Document Type

Report

Publication Date

6-2001

Keywords

Minority business enterprises -- Oregon -- Portland, Small business -- Planning -- Oregon -- Portland, Minority business enterprises -- Oregon -- Portland -- Case studies

Abstract

The existence of thriving and numerous small businesses is instrumental to generating wealth within a community. They provide a diverse employment base for local residents, leading to greater economic stability. Small businesses create opportunities for keeping dollars circulating within the community, multiplying the benefits of those dollars. Creating such internal-multipliers within the economy of a community is a strategy for strengthening the community as a whole. This benefit extends to communities of color, immigrant communities, ethnic minority communities, and sexual minority communities.

Not all minority communities share in common a geographic location. They can be found residing in a relatively compact neighborhood just as they are often dispersed over a larger geographic area, such as a region. However a minority community is distributed, clusters of businesses serving a particular community provide value. In addition to generating wealth, business clusters facilitate the creation of place, for a community to meet. These places become important to the sense of identity and pride for the communities they serve.

The goal of this project is to facilitate the strengthening of small businesses 3:nd business clusters that serve minority communities. Small businesses are defined as businesses with less than 50 employees. Small businesses serving minority communities include businesses that provide goods and services that mayor may not be unique to a minority community. These businesses may be owned by and employ members of a minority community. They may provide "third places" where people can gather and relax, or they may support community events. These small businesses may cluster to share a clientele base or provide goods and services to other businesses in the cluster. These relationships create inter-dependencies among the businesses in the cluster and the communities they serve.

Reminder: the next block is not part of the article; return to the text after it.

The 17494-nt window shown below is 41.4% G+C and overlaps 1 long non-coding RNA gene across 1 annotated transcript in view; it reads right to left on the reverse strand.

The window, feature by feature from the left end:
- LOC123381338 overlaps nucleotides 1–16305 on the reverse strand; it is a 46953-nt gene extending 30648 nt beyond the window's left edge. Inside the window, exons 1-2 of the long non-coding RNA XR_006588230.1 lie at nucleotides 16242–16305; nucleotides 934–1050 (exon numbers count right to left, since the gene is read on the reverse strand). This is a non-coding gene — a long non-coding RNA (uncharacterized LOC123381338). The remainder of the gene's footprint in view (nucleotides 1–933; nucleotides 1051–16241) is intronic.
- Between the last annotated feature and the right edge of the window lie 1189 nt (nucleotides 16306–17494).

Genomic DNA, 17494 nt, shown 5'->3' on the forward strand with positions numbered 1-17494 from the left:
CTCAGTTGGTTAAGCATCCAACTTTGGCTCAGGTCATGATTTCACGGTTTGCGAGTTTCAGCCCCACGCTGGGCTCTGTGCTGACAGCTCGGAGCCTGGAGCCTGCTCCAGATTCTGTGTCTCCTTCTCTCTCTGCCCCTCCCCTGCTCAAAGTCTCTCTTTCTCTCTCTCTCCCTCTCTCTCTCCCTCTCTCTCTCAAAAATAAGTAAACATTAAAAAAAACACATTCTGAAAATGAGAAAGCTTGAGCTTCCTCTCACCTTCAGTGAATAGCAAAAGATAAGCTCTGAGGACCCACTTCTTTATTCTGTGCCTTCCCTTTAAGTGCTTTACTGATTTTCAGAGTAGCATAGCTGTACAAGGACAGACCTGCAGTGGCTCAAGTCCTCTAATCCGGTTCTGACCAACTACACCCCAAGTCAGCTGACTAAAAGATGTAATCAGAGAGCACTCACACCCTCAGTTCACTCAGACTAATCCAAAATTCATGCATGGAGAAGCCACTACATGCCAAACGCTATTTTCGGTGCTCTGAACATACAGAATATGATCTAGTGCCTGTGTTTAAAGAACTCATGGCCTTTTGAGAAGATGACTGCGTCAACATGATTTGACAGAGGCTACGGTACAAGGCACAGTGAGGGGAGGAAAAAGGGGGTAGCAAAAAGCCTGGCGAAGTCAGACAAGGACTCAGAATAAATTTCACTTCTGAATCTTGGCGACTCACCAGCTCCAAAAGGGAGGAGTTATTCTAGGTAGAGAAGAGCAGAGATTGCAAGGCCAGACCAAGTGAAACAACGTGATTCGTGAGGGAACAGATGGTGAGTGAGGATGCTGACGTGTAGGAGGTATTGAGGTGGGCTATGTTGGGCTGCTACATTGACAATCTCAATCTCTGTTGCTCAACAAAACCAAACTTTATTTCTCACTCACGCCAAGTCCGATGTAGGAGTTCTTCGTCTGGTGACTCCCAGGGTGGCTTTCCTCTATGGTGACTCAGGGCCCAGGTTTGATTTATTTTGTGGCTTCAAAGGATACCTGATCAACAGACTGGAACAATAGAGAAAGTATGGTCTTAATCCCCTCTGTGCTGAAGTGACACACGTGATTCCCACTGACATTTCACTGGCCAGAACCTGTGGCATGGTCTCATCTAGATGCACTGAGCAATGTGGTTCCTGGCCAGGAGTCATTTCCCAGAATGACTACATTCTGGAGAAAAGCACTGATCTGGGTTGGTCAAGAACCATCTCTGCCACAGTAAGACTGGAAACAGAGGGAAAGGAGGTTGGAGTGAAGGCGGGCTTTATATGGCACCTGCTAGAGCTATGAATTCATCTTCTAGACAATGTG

Understanding and attending to the inter-dependencies of small business clusters is one strategy for maintaining the viability of the businesses comprising the cluster. With greater understanding of the local dynamics of these clusters, planning and public investment decisions can be made to effectively strengthen small businesses and the minority communities they serve. In Portland, Oregon, the Interstate Corridor Urban Renewal Area (ORA) and the planning process in the West End offer opportunities for such business- and community-strengthening efforts.

Our team performed case studies in the Interstate corridor URA and downtown's West End to identify small businesses serving minority communities, the presence of business clusters and their dynamics. These specific areas of interest include N. Killingsworth Avenue, between Interstate-5 and Cleveland, in the Interstate Corridor URA and the Burnside Triangle in the West End. Within each case study area, we inventoried businesses using Regional Land Information System (RLIS) and City of Portland Bureau of Licenses data. We then conducted interviews with a sample of these businesses to gain a greater understanding of business characteristics as well as to identify business clusters and their mutually supporting dynamics. The interviews included questions to business owners about what would help strengthen their business as well as questions to customers about their patronage habits. We then synthesized findings from these interviews with those from a review of economic development literature to develop strategies and recommendations for strengthe:o.i.rrg small businesses and the communities they serve.

We further intend this project to serve as a model for identifying small business clusters serving minority communities and determining how planning efforts can strengthen those businesses and the communities they serve. Our project will aid both our clients, including the economic development efforts of the Portland Development Commission (PDC) in the Interstate Corridor URA and City of Portland Commissioner Jim Francesconi's interest in and advocacy for small and minority businesses.

Description

Client: Pordand Development Commission, and our contact Elissa Gertler The Office of Portland Commissioner Francesconi, and our contact Cristina Germain

Persistent Identifier

http://archives.pdx.edu/ds/psu/12728

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